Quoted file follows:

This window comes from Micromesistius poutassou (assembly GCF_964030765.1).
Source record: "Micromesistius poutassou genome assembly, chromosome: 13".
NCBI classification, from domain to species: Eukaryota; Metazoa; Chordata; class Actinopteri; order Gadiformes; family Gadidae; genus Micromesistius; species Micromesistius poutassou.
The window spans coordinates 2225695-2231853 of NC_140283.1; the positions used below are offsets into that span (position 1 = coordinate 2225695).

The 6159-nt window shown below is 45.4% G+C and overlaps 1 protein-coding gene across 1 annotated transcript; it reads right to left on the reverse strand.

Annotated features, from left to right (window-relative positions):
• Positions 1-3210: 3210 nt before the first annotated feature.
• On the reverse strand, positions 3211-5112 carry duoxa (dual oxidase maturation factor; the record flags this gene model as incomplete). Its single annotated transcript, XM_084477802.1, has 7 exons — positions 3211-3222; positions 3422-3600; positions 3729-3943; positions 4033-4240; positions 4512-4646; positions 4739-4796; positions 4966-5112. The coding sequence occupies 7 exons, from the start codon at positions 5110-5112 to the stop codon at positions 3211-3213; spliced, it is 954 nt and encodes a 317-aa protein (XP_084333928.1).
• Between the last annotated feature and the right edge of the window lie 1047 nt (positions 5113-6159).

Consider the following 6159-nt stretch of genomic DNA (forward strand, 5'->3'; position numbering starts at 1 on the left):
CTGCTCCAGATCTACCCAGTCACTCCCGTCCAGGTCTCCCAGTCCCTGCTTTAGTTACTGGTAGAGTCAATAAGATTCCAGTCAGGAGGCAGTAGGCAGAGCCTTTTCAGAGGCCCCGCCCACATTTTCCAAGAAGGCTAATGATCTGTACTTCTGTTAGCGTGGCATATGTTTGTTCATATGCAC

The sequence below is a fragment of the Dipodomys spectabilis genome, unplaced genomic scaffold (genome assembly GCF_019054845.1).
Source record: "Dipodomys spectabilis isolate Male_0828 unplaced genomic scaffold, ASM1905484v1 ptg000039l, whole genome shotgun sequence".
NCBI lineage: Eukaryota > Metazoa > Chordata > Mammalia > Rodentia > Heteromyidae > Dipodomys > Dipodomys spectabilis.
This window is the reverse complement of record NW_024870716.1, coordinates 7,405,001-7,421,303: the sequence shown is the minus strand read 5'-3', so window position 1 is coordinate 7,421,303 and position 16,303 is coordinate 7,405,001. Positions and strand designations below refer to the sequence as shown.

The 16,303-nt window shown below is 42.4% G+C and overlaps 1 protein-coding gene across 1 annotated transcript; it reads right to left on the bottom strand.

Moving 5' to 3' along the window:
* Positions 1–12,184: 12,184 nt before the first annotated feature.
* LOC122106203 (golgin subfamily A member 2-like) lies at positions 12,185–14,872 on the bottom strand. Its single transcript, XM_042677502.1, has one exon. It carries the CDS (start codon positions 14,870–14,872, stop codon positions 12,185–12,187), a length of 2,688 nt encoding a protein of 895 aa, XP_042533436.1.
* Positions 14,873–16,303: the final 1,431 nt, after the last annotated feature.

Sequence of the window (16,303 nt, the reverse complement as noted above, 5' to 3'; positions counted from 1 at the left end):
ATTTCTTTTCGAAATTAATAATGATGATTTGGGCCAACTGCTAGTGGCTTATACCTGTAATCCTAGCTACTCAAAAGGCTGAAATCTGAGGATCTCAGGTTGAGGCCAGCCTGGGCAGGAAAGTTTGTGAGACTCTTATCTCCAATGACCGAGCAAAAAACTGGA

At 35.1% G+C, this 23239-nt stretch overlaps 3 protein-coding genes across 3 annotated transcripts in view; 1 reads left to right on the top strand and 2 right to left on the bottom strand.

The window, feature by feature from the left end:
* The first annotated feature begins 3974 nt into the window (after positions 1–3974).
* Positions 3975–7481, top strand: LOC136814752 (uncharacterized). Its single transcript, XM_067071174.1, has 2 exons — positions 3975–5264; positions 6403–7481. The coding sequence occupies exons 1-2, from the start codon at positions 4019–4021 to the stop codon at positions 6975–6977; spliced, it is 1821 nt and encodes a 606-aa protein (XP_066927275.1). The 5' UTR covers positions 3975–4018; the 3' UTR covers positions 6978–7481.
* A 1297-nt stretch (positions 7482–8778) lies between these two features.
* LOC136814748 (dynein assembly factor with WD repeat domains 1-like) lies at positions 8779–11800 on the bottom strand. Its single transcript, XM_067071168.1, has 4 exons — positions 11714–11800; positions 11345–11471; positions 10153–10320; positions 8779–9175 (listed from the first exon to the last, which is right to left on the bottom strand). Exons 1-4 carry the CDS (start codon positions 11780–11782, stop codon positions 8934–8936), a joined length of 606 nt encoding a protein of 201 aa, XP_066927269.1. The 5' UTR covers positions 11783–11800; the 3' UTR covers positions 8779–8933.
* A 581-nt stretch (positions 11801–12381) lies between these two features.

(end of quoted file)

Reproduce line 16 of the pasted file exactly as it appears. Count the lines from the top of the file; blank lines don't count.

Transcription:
The 16,303-nt window shown below is 42.4% G+C and overlaps 1 protein-coding gene across 1 annotated transcript; it reads right to left on the bottom strand.